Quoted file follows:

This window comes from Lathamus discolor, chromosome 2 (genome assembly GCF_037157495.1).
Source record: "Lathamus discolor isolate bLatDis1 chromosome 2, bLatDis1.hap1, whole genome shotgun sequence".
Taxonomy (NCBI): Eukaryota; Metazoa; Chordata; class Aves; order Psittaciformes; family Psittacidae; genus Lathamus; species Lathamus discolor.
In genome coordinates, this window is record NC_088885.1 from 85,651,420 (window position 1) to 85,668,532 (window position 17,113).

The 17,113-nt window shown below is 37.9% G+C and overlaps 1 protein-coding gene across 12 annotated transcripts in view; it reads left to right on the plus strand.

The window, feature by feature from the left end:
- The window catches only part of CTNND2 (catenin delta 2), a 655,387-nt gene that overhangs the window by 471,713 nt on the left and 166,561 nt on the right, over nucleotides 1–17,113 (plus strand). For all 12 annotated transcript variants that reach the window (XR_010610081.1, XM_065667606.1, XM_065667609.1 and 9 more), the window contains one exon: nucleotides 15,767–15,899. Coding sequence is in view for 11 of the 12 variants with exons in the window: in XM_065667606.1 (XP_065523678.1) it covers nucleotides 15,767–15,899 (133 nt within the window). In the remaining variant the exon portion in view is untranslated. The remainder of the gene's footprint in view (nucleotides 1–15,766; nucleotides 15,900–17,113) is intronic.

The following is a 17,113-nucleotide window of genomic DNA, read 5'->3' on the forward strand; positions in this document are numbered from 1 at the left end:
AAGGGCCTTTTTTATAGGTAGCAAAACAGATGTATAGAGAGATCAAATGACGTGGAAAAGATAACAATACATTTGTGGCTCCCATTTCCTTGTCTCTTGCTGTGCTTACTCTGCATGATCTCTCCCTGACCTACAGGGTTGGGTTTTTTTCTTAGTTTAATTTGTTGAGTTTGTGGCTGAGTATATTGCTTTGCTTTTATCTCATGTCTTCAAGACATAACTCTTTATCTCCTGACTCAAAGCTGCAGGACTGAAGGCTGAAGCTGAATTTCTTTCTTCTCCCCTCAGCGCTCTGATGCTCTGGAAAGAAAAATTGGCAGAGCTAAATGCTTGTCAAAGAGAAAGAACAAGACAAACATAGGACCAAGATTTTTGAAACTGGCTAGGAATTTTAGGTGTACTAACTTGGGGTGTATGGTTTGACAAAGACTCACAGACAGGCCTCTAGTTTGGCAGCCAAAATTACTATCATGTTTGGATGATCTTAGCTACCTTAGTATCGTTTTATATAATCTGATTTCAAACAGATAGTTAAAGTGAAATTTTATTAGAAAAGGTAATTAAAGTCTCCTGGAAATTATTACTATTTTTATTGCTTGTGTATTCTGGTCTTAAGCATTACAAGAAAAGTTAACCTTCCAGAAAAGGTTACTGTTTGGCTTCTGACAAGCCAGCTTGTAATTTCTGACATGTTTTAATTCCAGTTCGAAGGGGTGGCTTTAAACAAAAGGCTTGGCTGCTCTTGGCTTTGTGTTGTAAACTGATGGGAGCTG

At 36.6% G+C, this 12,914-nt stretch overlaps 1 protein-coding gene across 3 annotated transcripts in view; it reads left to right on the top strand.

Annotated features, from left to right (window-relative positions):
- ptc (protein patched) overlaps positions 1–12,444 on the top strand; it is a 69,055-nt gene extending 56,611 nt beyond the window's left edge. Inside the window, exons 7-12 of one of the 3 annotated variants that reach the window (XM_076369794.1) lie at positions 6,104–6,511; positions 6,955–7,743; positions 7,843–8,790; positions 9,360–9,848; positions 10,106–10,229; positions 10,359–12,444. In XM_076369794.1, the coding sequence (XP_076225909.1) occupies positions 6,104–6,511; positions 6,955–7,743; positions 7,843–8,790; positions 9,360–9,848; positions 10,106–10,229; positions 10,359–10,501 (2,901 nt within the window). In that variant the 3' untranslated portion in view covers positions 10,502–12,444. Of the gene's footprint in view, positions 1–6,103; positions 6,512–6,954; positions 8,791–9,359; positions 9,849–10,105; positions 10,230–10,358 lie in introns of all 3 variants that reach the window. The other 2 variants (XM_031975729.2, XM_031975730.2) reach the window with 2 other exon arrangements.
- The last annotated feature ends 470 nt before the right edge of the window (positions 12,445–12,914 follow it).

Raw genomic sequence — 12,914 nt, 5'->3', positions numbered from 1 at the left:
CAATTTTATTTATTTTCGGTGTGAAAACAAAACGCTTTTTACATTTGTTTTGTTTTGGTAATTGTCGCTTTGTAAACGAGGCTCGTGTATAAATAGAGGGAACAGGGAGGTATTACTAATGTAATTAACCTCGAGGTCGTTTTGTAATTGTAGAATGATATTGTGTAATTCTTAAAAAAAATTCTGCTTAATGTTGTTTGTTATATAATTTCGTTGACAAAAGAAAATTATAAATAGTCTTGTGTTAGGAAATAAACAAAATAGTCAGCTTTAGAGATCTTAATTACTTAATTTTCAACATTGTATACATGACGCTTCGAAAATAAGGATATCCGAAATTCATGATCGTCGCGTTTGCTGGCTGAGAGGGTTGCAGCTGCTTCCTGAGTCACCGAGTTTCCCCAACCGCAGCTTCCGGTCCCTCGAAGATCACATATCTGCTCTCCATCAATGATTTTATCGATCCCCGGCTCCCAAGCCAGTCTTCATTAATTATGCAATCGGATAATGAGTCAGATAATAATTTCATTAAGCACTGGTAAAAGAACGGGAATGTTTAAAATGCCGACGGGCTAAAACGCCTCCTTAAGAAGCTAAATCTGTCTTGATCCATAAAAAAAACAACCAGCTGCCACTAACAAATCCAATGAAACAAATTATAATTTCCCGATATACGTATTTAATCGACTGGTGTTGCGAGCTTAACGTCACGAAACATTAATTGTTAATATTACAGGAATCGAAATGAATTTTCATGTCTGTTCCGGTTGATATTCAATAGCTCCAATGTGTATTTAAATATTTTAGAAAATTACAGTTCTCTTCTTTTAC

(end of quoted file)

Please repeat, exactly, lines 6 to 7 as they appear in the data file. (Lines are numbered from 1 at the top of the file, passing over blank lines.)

The window, feature by feature from the left end:
- The window catches only part of CTNND2 (catenin delta 2), a 655,387-nt gene that overhangs the window by 471,713 nt on the left and 166,561 nt on the right, over nucleotides 1–17,113 (plus strand). For all 12 annotated transcript variants that reach the window (XR_010610081.1, XM_065667606.1, XM_065667609.1 and 9 more), the window contains one exon: nucleotides 15,767–15,899. Coding sequence is in view for 11 of the 12 variants with exons in the window: in XM_065667606.1 (XP_065523678.1) it covers nucleotides 15,767–15,899 (133 nt within the window). In the remaining variant the exon portion in view is untranslated. The remainder of the gene's footprint in view (nucleotides 1–15,766; nucleotides 15,900–17,113) is intronic.